Environmental Risk—Squaring the Globe

By Mike Koetting         July 30, 2017 

Today’s post is on the environment, the middle of my trinity of critical issues—inequality, the environment, and the meaning of work.  This is the first of two on this topic.

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My thoughts about the environment are not to convince you that environmental degradation poses a serious threat to humanity.  It assumes you believe that.  If you don’t, you might as well stop reading here.

What I do want to convince you is:

  • Current policy is exponentially more foolish than you already believe
  • This interacts with issues around inequality in a bunch of messy ways

Today’s post concentrates on the first one.  I’ll address the second in the next post. Continue reading “Environmental Risk—Squaring the Globe”

Global Inequality

By Mike Koetting        July 21, 2017

This is the last of four posts on inequality, one of what I see as the top three problems facing society. In subsequent posts, I’ll turn to the issues of the environment and the meaning of work, my other two priority problems.
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Several months ago, I saw the movie Lion, the story of a very poor Indian five-year old who gets separated from his older brother in a busy train station. He cannot find his way home, winds up in an orphanage and eventually is adopted by an Australian family. The movie ends when he is finally reunited with his birth family in his old village. It’s based on a true story and is a good movie on its own merits. But I was profoundly distracted trying to get my head my head around the scope and depth of the poverty. And the huge numbers of people involved. All I could ask myself was: “Is there any realistic posture beyond benignly ignoring the issue?” Continue reading “Global Inequality”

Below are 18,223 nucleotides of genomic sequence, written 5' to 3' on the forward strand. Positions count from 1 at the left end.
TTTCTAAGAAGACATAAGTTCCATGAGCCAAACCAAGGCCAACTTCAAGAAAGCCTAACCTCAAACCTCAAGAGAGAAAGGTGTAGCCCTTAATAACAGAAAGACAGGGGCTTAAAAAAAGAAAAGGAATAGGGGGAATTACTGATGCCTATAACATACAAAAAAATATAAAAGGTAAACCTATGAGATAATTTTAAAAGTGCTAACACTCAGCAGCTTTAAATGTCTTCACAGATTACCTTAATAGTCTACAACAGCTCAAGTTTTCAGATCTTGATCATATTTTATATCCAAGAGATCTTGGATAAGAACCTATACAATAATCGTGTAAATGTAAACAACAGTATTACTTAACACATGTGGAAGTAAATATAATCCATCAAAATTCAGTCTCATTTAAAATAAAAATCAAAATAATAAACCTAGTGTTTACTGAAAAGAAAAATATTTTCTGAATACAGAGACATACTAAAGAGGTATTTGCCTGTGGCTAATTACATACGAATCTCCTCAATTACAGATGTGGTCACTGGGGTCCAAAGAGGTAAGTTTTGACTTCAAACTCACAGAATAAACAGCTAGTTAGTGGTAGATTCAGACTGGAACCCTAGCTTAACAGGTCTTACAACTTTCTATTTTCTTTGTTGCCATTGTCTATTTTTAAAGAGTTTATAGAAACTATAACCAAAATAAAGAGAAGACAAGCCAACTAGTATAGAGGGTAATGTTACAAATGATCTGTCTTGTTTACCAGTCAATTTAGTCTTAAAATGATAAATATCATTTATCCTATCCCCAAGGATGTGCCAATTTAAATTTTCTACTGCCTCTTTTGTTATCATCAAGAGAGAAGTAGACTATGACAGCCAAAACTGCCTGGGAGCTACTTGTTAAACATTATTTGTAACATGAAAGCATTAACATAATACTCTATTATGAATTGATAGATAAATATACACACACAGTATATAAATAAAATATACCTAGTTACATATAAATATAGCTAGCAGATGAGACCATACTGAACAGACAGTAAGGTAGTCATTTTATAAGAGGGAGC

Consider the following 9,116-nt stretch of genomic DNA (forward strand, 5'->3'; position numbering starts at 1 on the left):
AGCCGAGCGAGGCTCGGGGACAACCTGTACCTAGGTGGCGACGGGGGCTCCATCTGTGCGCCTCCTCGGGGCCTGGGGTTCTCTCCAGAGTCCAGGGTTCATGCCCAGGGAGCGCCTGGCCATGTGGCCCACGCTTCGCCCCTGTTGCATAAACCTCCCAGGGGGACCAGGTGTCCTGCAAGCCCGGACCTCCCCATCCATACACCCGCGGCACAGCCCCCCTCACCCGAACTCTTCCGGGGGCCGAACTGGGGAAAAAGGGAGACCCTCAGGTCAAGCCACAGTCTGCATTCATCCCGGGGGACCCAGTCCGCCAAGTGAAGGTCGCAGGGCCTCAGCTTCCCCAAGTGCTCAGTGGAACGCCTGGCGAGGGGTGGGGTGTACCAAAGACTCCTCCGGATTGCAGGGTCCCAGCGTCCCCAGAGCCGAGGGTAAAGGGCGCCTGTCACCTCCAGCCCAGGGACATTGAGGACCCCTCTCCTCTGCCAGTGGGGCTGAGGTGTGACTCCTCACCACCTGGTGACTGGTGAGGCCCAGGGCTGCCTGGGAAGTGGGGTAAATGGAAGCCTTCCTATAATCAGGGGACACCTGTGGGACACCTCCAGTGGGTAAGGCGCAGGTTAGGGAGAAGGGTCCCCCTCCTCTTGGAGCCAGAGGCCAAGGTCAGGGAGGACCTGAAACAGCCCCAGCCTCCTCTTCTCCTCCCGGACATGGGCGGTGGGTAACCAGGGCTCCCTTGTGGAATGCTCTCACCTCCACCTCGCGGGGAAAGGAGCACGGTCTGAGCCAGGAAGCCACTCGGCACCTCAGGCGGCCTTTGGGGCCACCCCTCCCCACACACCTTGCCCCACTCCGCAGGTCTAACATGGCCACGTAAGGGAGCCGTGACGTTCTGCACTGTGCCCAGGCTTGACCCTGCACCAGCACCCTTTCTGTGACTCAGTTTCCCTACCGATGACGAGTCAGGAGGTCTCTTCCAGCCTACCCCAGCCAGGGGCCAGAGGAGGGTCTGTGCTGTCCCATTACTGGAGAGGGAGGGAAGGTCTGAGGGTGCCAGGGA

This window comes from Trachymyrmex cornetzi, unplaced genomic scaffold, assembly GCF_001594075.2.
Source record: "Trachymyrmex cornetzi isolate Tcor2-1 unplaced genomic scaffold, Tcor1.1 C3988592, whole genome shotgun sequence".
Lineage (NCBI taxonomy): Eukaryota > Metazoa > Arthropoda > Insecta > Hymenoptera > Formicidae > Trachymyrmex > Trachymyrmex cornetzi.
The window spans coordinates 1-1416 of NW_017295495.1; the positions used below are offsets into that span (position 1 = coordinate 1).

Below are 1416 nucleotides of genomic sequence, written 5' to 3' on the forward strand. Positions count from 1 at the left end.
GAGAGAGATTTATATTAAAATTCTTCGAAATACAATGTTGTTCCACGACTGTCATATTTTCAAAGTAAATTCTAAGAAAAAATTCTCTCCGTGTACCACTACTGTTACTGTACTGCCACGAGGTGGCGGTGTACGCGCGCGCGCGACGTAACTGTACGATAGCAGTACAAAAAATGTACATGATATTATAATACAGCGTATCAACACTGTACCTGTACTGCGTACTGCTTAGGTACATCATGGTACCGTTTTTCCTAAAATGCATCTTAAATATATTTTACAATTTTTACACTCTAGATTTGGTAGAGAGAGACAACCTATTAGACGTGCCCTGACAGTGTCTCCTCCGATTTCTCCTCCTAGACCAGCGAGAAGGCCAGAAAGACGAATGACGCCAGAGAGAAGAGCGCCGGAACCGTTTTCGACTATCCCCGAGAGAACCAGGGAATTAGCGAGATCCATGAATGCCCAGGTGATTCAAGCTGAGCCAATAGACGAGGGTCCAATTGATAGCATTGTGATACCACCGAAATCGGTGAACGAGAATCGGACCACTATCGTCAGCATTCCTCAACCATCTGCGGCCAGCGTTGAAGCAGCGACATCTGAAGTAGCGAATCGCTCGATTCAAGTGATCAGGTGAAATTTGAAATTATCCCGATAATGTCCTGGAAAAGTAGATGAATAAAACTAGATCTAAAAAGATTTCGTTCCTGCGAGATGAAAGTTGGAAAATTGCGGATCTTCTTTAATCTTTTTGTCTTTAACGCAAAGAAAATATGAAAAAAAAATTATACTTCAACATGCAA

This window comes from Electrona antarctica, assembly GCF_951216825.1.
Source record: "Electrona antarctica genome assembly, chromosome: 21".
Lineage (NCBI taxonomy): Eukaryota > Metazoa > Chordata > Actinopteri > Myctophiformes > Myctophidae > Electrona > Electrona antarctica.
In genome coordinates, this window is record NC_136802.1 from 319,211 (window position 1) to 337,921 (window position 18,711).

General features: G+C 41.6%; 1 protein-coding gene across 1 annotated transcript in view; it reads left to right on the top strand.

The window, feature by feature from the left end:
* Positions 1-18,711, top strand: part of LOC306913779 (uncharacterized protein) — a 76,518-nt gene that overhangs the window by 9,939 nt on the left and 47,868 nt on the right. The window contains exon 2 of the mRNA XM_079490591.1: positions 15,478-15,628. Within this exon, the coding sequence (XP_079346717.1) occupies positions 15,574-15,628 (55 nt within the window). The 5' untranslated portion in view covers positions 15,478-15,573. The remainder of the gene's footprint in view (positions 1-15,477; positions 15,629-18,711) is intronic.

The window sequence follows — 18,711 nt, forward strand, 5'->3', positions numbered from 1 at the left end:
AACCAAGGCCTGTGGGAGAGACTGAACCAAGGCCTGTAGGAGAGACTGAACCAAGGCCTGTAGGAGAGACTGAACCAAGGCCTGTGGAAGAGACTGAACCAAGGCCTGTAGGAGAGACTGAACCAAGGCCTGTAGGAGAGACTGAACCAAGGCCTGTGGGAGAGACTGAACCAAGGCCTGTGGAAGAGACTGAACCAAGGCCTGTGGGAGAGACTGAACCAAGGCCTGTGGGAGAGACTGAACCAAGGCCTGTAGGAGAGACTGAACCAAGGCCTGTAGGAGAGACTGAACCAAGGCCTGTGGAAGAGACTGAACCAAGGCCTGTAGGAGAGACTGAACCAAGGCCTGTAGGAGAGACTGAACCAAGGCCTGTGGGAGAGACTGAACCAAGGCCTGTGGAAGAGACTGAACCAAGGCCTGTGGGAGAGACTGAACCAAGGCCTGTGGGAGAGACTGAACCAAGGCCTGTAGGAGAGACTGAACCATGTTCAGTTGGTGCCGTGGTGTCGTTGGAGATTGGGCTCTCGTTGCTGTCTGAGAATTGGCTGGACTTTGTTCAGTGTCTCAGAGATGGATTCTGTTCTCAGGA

Race and Inequality in America

By Mike Koetting            July 12,2017

Today’s post continues a series of posts on inequality, the environment, and the nature of work—my list of the most serious problems facing society.  This post looks at the issue of race and inequality in America.  It is most explicitly about economic inequality, but, of course, economic impacts radiate more broadly.

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It is very difficult to write about race in America without someone getting upset.  It is truly a between hell and high water issue.  But no survey of inequality in America would be complete without addressing this element.  It is a specific factor that influences all the other dynamics.  Whatever inequality there is in the country, it is hard to find a dimension on which African Americans, as a group, don’t do worse.  Continue reading “Race and Inequality in America”

Top-Down Inequality

By Mike Koetting            July 5, 2017

This is the second post in a series focusing on what I see as the top three issues facing society—inequality, the environment and the meaning of work.  Last week’s post addressed the fact that changes in the labor market are generating inequality—to some degree regardless of politics.  This post addresses the fact that some inequality is being caused, deliberately or accidentally, by the people on the fat side of inequality.  The next post will address the specific issue of race and inequality.

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Top-down Inequality is what happens when people with more assets use those assets to improve their positions at the expense of the rest of society.  Continue reading “Top-Down Inequality”

Inequality and the Changing Labor Market

By Mike Koetting                 June 28, 2017

This is the first of a series of posts on what I consider the three most pressing issues of our time—inequality, the environment, and the nature of work.  As I will argue, these are linked.  Today’s post looks at inequality through the lens of labor market changes.

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By now even Inspector Clouseau has figured out that there is an inequality problem.  Perhaps, however, the conversation could be helped by making a few distinctions about the nature of inequality.  Policy-making requires clear understanding of the sources of the problem.  There seems to be some blurring of issues in the current conversation.